The CropObjects are themselves kept as a list, which is the top-level element in the data files:

<CropObjectList>
  <CropObjects>
    <CropObject xml:id="..."> ... </CropObject>
    <CropObject xml:id="..."> ... </CropObject>
  </CropObjects>
</CropObjectList>

Note: Parsing (``muscima.io.parse_cropobject_list()``) is only implemented for files that consist of a single ``<CropObjectList>``.

The value of the xml:id attribute of the <CropObject> element is a string that uniquely identifies the CropObject in the entire dataset. It is derived from a global dataset name and version identifier (the + signs in MUSCIMA++ 0.9 unfortunately do not comply with the XML specification for the xml:id value), a CropObjectList identifier which is unique within the dataset (derived from the filename: usually in the format CVC-MUSCIMA_W-{:02}_N-{:02}_D-ideal), and the number of the CropObject within the given CropObjectList (which matches the <Id> value). The delimiter is three underscores (___), in order to comply with XML rules for the xml:id attribute.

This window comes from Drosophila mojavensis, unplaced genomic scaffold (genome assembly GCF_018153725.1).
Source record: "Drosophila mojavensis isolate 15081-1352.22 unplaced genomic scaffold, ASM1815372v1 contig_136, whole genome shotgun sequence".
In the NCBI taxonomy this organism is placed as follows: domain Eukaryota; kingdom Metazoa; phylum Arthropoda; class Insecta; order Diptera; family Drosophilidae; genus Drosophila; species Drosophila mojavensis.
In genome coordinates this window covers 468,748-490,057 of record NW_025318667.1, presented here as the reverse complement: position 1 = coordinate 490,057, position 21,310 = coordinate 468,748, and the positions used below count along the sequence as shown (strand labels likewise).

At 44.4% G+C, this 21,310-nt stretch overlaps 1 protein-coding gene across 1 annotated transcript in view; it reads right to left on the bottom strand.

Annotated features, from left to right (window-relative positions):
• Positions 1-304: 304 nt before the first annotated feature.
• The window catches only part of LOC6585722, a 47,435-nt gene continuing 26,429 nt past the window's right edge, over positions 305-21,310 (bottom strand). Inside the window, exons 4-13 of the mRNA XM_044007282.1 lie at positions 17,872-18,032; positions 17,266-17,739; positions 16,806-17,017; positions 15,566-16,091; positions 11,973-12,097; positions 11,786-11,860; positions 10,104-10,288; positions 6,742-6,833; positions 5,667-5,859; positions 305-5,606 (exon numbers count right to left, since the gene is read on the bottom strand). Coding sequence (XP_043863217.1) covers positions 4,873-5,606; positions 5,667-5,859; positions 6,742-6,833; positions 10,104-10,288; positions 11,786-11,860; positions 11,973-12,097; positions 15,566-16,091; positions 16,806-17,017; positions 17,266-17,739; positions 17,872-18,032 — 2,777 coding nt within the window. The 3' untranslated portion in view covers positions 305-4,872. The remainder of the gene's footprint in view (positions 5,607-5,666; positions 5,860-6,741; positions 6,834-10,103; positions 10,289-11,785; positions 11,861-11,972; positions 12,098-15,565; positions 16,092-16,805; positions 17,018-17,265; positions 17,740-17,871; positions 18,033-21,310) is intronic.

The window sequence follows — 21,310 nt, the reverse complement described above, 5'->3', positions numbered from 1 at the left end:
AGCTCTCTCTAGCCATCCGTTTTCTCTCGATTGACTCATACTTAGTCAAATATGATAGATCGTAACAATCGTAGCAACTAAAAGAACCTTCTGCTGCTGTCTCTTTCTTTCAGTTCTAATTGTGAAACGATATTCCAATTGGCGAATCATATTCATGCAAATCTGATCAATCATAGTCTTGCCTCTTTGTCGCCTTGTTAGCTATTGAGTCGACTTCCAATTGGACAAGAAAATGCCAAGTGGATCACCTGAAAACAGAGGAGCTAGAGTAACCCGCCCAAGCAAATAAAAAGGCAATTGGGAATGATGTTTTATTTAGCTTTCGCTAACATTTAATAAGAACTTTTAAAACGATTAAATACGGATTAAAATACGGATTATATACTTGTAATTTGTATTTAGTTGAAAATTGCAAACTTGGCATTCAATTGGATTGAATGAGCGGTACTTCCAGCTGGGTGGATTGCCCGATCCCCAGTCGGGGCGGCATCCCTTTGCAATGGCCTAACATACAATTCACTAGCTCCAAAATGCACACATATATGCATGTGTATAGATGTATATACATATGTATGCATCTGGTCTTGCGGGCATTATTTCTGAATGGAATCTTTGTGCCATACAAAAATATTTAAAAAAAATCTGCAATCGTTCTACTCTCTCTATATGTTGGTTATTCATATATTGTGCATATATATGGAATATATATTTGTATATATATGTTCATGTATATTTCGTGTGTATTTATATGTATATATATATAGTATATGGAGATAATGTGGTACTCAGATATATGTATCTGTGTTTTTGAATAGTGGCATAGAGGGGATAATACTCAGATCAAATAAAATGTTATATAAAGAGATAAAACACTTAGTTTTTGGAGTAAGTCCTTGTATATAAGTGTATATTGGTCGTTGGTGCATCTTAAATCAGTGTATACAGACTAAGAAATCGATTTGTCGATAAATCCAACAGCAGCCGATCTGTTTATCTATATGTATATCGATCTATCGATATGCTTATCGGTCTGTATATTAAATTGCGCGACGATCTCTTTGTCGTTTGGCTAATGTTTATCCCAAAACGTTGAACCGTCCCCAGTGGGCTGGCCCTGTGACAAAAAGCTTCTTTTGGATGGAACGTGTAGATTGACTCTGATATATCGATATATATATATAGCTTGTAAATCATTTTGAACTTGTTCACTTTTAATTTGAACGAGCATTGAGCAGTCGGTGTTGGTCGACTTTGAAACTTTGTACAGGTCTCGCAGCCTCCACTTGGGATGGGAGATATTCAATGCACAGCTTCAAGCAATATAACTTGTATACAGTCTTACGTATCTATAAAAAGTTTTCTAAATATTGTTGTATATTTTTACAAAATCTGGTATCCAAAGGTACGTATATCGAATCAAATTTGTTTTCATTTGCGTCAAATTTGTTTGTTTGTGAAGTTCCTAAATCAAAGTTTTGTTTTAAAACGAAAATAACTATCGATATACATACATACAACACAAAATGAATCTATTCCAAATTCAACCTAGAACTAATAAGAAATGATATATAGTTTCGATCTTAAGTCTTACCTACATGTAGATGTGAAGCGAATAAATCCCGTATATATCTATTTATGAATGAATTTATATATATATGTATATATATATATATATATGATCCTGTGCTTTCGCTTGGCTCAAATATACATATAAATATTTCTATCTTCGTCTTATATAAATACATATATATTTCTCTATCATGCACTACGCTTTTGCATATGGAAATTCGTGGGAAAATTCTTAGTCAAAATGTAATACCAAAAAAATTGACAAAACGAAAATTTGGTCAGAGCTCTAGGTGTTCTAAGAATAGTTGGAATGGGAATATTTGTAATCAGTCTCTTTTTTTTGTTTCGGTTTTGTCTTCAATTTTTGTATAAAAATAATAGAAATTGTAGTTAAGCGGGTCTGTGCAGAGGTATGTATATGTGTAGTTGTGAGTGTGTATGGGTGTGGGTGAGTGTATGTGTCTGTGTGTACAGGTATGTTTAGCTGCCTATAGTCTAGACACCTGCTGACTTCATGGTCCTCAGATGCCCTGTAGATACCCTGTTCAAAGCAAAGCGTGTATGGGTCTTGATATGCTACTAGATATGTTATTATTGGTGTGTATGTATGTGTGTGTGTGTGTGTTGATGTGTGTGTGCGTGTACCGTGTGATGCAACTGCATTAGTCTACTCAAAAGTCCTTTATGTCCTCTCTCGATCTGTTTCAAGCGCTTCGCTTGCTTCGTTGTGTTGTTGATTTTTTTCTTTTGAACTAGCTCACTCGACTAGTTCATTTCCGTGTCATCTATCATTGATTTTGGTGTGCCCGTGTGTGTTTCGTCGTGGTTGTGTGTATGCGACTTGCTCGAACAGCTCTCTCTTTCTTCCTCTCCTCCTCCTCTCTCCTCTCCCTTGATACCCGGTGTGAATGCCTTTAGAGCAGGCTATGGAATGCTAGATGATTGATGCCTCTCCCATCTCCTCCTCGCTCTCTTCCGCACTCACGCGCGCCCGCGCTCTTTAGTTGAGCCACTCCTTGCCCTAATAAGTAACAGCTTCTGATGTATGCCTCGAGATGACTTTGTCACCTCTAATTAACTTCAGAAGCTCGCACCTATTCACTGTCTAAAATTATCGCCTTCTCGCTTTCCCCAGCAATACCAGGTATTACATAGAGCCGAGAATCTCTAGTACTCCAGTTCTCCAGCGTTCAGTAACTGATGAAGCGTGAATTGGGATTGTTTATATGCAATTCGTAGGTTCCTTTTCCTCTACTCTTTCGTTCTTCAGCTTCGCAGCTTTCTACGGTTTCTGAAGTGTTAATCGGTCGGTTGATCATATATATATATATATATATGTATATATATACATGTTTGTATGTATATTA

Individual elements of a <CropObject>

  • <Id> is the integer ID of the CropObject inside a given <CropObjectList> (which generally corresponds to one XML file of CropObjects – see below for unique ID policy and dataset namespaces).
  • <MLClassName> is the name of the object’s class (such as notehead-full, beam, numeral_3, etc.).
  • <Top> is the vertical coordinate of the upper left corner of the object’s bounding box.
  • <Left> is the horizontal coordinate of the upper left corner of the object’s bounding box.
  • <Width>: the amount of rows that the CropObject spans.
  • <Height>: the amount of columns that the CropObject spans.
  • <Mask>: a run-length-encoded binary (0/1) array that denotes the area within the CropObject’s bounding box (specified by top, left, height and width) that the CropObject actually occupies. If the mask is not given, the object is understood to occupy the entire bounding box (within MUSCIMA++ 0.9, all objects have explicit masks, but the format enables annotating bounding boxes only). The run-length encoding is obtained from a flattened version of the binary array in the C order, using the flatten() method of numpy arrays. (The mask lines might get quite long, but e.g. the lxml library has no problems with parsing them.)
  • <Inlinks>: whitespace-separated objid list, representing CropObjects from which a relationship leads to this CropObject. (Relationships are directed edges, forming a directed graph of CropObjects.) The objids are valid in the same scope as the CropObject’s objid: don’t mix CropObjects from multiple scopes (e.g., multiple CropObjectLists)! If you are using CropObjects from multiple CropObjectLists at the same time, make sure to check against the uid.